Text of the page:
Apparently, Prof. Stackhouse has met with some criticism for his signature on that letter, and if he has, then other signatories have likely been chastised as well. I haven’t heard any criticism, but I am persuaded that any objection must rest on misunderstanding. I would really like to run into someone who opposes this mutual attempt at understanding, perhaps he or she can clarify things for me. 

The letters are essentially political documents, in the sense that they attempt to structure a relationship in such a way that the parties involved can get along. The theological content of the letters is by no means dishonest about differences between the faiths. Is theological truth being sacrificed to political expediency in this exchange? If this is the objection to this effort, then theological truth and political expedience (in this case, a rather minimal desire for co-existence) are being falsely opposed to one another. There is no theological truth that can be taught with weapons of war. Differences between the faith are not maintained by means of hostility, they are maintained by means of teaching that is faithful. Children of both faiths who learn in a context of violence are taught by fear, which only perpetuates violence. Dialogue on the other hand, does not negate difference but defines it. We all, Christians and Muslims alike, bleed red—no difference there.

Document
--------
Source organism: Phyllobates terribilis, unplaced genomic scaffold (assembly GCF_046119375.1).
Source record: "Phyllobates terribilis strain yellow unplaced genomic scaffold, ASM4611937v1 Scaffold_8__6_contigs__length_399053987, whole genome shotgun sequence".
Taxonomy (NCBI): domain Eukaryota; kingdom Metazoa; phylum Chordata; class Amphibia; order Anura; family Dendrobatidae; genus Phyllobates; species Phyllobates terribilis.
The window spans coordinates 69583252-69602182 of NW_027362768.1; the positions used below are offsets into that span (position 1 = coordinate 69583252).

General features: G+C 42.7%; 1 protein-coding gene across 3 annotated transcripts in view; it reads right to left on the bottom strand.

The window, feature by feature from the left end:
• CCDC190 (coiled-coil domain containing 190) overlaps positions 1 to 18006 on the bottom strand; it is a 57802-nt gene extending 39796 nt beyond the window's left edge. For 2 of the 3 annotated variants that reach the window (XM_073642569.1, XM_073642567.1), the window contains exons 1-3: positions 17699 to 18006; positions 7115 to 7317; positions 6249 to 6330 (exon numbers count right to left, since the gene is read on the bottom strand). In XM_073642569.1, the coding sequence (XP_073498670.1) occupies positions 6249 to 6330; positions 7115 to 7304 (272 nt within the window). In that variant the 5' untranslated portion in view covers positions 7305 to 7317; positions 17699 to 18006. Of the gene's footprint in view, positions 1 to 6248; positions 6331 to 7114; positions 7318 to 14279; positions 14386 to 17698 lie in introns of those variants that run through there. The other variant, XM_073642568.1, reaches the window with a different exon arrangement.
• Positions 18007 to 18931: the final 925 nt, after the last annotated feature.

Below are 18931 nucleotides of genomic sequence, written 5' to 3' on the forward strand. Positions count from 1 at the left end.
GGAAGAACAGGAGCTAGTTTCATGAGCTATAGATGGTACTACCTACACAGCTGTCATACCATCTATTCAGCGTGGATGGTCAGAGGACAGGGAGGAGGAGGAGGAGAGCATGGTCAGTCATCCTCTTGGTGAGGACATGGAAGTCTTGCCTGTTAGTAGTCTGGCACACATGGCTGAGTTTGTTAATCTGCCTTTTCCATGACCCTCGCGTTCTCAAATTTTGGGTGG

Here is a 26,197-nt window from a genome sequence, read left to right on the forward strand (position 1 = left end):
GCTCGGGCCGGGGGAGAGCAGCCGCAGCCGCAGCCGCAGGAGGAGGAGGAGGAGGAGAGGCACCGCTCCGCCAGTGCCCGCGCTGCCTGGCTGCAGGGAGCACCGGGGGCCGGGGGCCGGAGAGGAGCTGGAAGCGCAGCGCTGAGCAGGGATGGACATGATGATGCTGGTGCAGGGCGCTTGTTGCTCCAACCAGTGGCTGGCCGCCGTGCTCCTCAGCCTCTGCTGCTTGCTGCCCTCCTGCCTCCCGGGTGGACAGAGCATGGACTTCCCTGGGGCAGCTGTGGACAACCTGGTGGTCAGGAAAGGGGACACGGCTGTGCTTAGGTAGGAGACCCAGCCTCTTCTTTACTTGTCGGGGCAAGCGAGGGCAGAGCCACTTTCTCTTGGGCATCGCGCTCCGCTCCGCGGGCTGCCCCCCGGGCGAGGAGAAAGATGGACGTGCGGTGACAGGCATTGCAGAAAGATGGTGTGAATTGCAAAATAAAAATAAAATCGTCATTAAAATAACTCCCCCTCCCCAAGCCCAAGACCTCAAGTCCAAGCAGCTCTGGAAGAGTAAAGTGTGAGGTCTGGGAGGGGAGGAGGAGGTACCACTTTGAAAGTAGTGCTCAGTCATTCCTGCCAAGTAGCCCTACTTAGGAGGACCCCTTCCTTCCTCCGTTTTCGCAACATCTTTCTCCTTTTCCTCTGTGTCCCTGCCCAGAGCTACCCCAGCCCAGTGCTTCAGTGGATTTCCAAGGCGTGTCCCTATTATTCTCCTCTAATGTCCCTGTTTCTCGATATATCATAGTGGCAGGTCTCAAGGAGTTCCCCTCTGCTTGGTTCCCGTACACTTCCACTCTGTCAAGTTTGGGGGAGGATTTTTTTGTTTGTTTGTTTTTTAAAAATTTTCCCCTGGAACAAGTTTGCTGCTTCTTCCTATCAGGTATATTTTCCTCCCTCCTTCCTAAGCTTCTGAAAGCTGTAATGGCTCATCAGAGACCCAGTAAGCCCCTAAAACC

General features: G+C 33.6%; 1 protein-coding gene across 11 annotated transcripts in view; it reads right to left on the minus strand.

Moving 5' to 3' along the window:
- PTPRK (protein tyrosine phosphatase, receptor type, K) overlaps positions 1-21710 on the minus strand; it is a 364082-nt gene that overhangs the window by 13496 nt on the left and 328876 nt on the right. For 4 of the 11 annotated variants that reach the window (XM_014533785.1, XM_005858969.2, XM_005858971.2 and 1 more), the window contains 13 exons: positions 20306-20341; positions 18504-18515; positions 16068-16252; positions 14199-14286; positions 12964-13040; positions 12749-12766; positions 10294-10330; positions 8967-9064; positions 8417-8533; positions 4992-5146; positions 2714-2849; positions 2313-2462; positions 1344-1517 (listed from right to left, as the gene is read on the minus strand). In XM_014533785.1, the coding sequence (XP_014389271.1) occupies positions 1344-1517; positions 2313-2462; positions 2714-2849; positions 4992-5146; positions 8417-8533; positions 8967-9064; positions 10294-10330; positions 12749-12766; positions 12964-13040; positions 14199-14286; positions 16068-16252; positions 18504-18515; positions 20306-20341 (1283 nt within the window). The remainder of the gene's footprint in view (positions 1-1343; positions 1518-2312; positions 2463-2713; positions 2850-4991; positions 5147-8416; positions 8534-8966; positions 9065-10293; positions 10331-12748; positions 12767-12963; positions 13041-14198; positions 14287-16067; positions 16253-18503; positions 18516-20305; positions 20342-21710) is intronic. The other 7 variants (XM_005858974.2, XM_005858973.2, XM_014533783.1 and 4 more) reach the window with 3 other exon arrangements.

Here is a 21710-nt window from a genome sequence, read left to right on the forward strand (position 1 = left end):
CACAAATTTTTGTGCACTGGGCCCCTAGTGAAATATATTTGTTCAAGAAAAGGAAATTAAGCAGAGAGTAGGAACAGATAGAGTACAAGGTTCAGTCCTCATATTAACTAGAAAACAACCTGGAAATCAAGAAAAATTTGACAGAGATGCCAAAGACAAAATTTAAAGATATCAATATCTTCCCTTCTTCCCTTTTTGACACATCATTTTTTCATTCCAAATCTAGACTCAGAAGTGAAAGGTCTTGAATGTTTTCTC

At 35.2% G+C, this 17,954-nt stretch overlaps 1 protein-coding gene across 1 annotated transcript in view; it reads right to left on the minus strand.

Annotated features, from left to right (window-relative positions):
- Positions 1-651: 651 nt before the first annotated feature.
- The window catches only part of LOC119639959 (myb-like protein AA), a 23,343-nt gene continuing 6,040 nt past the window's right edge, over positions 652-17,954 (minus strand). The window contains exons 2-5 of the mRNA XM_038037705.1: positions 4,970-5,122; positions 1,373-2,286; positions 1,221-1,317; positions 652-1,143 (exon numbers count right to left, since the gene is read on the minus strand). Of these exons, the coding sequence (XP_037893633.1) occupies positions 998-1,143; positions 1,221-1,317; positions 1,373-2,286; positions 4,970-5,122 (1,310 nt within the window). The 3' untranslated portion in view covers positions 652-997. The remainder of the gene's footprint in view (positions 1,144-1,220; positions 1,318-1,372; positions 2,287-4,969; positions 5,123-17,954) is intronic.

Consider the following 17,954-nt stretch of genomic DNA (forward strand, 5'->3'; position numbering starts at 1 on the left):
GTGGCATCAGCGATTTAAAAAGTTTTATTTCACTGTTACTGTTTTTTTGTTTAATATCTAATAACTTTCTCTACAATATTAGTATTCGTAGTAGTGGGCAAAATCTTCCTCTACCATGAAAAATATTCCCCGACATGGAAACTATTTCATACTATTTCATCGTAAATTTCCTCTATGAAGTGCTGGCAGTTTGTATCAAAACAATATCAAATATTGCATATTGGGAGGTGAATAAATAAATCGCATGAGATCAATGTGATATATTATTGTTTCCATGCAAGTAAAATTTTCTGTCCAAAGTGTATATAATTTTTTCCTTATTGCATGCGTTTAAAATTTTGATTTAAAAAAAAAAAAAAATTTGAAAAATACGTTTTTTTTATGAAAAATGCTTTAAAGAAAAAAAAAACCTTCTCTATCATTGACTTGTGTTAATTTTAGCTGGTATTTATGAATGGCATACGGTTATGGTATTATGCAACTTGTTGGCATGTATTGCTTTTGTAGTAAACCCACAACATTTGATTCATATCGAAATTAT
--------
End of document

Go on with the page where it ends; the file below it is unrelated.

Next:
If it is objected that the Muslims who sent the original letter do not represent the “true” Muslim faith, which is rather to be seen in those more radical elements which do want to inflict harm on their neighbors, then I would reply that the objection is irrelevant, or at least it should be to a Christian. The location of “true” Islam with the violent ought to be disputed, but the more relevant point is that disregarding the efforts of these Muslims who are reaching out in a gesture of peace, is a shameful begrudging of hospitality. These are neighbors whom we are called to love. In light of the tensions between historically Muslim and historically Christian nations (whatever they are now) the least we can do is return a gesture of respect and acknowledgment. That humility is only the beginning of the love and service that we owe our Muslim brothers and sisters—even those who may hate us.